How Rolling Forecasts Can Provide More Clarity
Over the last three years, economic volatility and supply chain disruptions have provided a stark lesson on the weaknesses of traditional budgeting and forecasting methods. Under the best of circumstances, it’s difficult for manufacturers to forecast their performance over the coming year. When economic and market conditions are prone to change suddenly and unexpectedly, a traditional static forecast can quickly become obsolete. That’s why many manufacturers have adopted a rolling forecast model.
Static vs. Rolling
The problem with static forecasts is that management tends to view them as once-a-year events. Once the annual budget is set, managers may not compare actual to forecasted performance until year end. Even if they do recognize midyear that changed conditions have caused the company to fall short of its goals, they may not have the wherewithal to redo the budget.
With a rolling forecast, rather than setting a one-year budget and forgetting about it, management revisits the budget periodically — quarterly or monthly, for example — and adjusts the numbers to reflect changing circumstances. Let’s say you create your budget on January 1, 2023, and your rolling forecast calls for you to budget four quarters ahead. At the end of the first quarter of 2023, you’d revisit your budget, tack on a new fourth quarter (the first quarter of 2024) and adjust the numbers based on current conditions.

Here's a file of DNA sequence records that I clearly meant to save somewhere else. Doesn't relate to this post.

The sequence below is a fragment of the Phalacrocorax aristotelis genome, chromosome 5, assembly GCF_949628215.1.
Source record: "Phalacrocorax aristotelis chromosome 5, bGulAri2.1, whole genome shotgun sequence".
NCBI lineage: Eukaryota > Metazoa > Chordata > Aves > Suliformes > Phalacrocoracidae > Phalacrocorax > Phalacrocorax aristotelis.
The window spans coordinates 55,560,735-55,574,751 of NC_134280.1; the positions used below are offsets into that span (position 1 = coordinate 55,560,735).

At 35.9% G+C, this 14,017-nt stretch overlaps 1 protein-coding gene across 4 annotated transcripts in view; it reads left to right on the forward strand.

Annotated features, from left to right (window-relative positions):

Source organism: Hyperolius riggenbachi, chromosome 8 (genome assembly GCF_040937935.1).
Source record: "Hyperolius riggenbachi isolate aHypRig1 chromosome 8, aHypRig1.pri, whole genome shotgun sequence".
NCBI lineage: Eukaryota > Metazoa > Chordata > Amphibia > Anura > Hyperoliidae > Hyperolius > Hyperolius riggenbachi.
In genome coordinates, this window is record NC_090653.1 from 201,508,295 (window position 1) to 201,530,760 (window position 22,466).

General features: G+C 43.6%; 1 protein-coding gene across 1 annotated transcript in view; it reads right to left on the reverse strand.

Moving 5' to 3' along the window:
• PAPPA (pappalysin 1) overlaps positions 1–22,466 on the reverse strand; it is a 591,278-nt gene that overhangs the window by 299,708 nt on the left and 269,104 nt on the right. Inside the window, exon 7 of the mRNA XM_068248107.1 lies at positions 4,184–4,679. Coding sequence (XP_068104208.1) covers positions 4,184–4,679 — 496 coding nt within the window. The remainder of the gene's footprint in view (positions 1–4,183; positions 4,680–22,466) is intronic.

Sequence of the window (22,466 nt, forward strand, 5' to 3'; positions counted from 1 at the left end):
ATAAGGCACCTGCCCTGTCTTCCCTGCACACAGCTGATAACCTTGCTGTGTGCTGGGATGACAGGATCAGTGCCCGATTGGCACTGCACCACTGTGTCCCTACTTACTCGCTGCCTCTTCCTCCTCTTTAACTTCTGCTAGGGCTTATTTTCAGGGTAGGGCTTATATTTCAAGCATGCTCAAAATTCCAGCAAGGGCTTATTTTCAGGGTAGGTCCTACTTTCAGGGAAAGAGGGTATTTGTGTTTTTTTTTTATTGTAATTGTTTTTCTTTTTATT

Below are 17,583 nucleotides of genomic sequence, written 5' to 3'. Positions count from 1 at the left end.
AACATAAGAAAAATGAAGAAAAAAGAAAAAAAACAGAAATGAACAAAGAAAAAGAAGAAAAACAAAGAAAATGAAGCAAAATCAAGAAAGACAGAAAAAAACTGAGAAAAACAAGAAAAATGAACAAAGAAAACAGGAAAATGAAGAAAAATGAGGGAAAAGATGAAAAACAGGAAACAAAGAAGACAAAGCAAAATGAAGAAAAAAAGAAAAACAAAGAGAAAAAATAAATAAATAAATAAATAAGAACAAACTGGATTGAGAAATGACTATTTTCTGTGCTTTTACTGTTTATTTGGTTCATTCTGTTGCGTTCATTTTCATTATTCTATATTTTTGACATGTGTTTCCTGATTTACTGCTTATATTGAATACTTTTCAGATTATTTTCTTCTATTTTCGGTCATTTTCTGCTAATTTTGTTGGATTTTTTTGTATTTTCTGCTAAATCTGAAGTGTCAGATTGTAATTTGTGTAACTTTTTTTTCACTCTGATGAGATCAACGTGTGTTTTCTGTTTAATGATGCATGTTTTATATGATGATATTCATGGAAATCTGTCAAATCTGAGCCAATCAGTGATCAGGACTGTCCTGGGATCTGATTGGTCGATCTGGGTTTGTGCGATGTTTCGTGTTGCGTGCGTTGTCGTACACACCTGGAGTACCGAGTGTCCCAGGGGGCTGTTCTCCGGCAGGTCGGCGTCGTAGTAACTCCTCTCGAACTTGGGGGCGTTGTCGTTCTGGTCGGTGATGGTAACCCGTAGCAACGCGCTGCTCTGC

Benefits of rolling forecasts include:
Improved accuracy. By comparing actual to forecasted performance more frequently, and updating the numbers in real time, your forecasts become much more reliable and valuable as a planning tool.
Increased agility. Updating your forecasts regularly allows you to spot trends early and make necessary adjustments for unexpected events or evolving market conditions before it’s too late.
Contingency planning. Some manufacturing processes rely heavily on a particular raw material or component part. Creating “what if” scenarios allows you to see how a sudden price increase or shortage would affect your performance and put contingency plans in place to mitigate the impact.
Automate the Process
You may be concerned that switching to rolling forecasts will make the budgeting process more costly and time-consuming. But once rolling forecast processes are put into place, most manufacturers find that they’re less disruptive than a once-a-year budgeting process. Budget and forecasting software is available to automate the process. Contact us or your financial advisor to determine if a rolling forecast is right for your business.